February 23, 2009

McDonald's: Heroes Need Not Apply

Perry Kennon, a thug with a long record, experienced a craving for a Big Mac, so he accompanied a lady friend to a McDonald's in Little Rock, Arkansas. ["I'm lovin' it!"] His lady said something he disapproved of, so he smacked her in the face. McDonald employee Nigel Haskett, 21 at the time, rushed at Kennon and pushed him out of the restaurant. Haskett then stood by the door to prevent Kennon from re-entering. Kennon, not surprisingly, took offense to Haskett's chivalry. He went to his car, retrieved a gun, and shot Haskett in the stomach multiple times.

Haskett has undergone three abdominal surgeries and has incurred over $300,000 in medical bills. Surely, you know where this is going: McDonald's denied Haskett's workers comp claim. They assert that the injuries did not occur in the "course and scope of employment."

According to Haskett's lawyer, Philip M. Wilson:

"McDonald's position now is that during a thirty-minute orientation Mr. Haskett and the other individuals going through the orientation were supposedly told that in the event of a robbery or anything like a robbery . . . not to be a hero and simply call 911. Mr. Haskett denies that anything like that was even mentioned during orientation or at any time during his employment with McDonald's."

Cowards Preferred?
It is reasonable to train employees not to resist robbers. By all means, hand over the cash and stay out of harm's way. Such a policy may or may not be a viable basis for denying this particular claim, but it's a strategy that comes with a big hole and significant cost. The hole is this: the incident was not "anything like a robbery." It was an assault. Haskett rushed to the aid of a defenseless woman. He acted instinctively, as good samaritans usually do. In most states, the actions of good samaritans are considered compensable under workers comp statutes.

The cost of McDonald's policy may prove greater than the short-term savings on the comp side. McDonald's can try to set corporate policy that prevents employees from being good samaritans, but society frowns on such corporate indifference to suffering. It's one thing to encourage employees to hand over the money, it's quite another to prohibit them from helping people with urgent needs.

This much we know: Haskett was working when his instinctive, chivalric response resulted in serious wounds. McDonald's could have shared the glory and given Haskett a medal. Instead, they gave him the boot. If their corporate strategy is stamping out any hint of heroism among their underpaid employees, I'm not lovin' it.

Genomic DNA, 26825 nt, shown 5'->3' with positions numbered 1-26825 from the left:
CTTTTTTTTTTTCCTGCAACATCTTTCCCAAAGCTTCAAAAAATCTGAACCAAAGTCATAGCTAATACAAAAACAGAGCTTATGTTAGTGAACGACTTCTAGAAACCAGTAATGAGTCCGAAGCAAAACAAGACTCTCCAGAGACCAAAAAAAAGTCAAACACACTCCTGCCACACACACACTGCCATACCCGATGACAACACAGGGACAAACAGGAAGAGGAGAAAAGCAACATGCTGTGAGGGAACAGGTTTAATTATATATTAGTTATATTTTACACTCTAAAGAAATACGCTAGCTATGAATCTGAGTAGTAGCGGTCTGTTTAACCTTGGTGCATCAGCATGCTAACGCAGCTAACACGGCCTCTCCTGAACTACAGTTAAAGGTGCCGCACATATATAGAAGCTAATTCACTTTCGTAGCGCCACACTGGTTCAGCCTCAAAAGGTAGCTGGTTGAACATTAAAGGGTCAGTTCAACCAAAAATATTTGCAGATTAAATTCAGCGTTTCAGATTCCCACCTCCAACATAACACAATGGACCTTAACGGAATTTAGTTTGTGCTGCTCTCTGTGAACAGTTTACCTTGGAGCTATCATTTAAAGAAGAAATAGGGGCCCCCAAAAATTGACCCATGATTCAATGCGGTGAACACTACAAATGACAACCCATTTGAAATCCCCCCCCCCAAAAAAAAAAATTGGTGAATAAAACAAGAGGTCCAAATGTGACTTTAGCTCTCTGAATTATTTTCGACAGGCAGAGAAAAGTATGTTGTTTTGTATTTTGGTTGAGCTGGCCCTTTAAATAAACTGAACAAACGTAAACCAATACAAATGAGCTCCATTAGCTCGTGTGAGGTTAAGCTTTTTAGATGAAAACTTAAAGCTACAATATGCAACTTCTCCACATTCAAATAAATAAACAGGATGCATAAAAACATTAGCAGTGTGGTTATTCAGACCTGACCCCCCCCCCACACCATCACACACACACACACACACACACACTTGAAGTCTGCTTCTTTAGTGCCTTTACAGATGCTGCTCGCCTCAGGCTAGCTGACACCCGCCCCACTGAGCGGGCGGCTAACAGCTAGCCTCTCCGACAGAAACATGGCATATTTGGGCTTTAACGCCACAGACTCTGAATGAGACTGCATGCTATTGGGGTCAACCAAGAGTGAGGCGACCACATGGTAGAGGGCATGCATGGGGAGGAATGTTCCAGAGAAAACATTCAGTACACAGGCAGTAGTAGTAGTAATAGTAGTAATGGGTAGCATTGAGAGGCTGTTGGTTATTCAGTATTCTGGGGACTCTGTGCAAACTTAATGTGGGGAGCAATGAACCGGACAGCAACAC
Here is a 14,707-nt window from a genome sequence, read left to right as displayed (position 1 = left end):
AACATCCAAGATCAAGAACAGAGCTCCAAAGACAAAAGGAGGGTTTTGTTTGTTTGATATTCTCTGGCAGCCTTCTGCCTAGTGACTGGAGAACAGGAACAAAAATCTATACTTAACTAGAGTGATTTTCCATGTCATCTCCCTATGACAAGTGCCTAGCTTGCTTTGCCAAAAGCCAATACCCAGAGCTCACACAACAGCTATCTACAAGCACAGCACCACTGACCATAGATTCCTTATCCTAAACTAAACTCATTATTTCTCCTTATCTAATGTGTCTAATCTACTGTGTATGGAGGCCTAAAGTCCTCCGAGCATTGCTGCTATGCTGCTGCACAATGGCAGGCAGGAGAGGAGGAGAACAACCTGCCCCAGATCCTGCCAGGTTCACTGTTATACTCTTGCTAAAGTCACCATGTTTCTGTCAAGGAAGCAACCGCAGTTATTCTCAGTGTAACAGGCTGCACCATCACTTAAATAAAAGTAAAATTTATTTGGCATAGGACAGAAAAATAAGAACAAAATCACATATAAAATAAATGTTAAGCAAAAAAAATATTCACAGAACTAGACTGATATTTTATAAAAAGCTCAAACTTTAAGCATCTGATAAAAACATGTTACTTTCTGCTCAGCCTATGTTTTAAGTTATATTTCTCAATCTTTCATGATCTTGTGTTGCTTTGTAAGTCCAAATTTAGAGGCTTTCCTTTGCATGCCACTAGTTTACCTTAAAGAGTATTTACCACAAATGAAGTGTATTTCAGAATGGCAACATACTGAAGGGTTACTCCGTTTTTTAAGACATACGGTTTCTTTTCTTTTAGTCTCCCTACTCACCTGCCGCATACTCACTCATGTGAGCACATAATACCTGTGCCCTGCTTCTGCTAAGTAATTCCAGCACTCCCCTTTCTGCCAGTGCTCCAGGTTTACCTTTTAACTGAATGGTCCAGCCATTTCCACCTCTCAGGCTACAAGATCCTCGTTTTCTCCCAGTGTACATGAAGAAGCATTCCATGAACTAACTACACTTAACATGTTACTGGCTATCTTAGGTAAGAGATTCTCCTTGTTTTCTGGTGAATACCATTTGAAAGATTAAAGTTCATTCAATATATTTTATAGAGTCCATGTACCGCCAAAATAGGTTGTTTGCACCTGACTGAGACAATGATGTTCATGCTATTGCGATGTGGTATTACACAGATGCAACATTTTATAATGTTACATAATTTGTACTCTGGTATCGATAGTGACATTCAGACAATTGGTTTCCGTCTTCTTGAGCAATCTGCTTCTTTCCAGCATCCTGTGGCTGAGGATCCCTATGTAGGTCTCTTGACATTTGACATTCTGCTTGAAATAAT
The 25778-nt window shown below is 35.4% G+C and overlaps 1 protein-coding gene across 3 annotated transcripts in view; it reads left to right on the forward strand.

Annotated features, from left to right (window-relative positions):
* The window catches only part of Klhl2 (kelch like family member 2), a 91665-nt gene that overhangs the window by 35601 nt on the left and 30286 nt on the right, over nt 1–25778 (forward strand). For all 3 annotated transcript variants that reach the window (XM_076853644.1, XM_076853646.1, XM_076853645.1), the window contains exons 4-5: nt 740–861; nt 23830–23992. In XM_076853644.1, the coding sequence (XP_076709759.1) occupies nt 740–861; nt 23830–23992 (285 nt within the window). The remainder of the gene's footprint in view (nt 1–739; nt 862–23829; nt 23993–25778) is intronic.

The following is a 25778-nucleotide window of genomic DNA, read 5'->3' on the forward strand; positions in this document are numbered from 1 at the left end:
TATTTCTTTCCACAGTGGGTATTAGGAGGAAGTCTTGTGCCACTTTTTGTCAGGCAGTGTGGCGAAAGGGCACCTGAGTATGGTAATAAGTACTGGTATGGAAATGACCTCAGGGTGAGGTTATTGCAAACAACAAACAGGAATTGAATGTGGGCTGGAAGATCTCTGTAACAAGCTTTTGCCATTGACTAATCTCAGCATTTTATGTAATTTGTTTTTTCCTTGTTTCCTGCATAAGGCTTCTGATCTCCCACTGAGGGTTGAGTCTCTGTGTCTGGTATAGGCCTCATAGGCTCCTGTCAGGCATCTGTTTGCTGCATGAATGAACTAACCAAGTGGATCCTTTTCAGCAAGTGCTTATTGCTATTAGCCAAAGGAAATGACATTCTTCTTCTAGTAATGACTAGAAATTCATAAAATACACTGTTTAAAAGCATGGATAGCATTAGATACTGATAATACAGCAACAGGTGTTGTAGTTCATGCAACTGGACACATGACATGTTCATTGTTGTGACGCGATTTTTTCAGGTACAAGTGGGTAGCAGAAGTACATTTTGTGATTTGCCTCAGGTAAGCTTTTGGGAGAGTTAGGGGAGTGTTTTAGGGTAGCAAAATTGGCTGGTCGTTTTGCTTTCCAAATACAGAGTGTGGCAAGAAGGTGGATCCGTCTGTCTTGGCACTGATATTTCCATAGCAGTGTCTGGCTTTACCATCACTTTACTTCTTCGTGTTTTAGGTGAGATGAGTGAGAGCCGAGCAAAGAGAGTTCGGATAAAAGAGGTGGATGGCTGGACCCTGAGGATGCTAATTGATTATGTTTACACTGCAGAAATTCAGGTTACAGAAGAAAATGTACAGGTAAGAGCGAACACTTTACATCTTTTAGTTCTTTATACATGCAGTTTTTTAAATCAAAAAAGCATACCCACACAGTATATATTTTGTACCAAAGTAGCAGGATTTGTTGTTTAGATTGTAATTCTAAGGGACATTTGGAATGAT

I am from a conservative WC state but this one baffles me. Is there anyone out there that thinks McDonalds's is right?

Just another example of "dumbing down" the populace so we all become a bunch of emotionless, robotic zombies walking/talking in lockstep eschewing support for the new socialist state thus deferring responsibility for any kind of individualism, motivation or initiative to do good.

If we can provide workers compensation benefits to persons working in our country illegally then why can't we provide them for persons attempting to protect others from illegal acts?

Maybe if the worker were an illegal alien he would get more preferrential treatment from all the liberal bleeding heart hypocrites who would deny this citizen the same.

Not only does that employee deserve a medal for heroism, he deserves a raise and a promotion in addition to workers compensation benefits. He saved that store from possible attacks on other patrons and employees by his acts. Would McDonald's have preferred to have this criminal go to his car to get his gun to shoot his girlfriend and end up killing several patrons at the same time? Because if that had happened, forget about a few hundred thousand in comp benefits. They would instead be facing lawsuits totalling millions in potential liability for their failure to secure the premises.

Is it McDondalds or an over-aggressive insurance company? To the best of my knowledge, Mickey D's is not self insured.

Maybe, Ronald would prefer if the employee filed a Superior Court action for failure to provide a safe workplace?

I'm sure that judgment would be far more substantial.

Yes, I'll take fries with this comment.

This is a tragic story and outcome. But McD's was a pretty typical corporate response.

What I do find amusing, however, is the wierd suggestion that this is "evidence" of the 'new socialist state'. Hey, McD's an international corporation! And why would they think that liberals would be philosophically opposed to what this worker did or only support this action if committed by an undocumented worker?

Very strange beliefs.

I have to agree with McDonalds for two reasons.

First: He was taught as all employees in fast food are taught not to be a hero. Celebrating him for doing so will undoubtably get someone killed in the future when they decide to follow his example.

Second: He was an idiot for inserting himself in a situation that he was neither trained for or prepared to handle the possible outcome of.

I am an experienced combat infantryman with substantial martial arts training. If I felt the womens life was in danger and that I had to intervene there are plenty of tools in a resturant to make sure that the thug wold not have woken up except in a hospital. The situation was handled very poorly.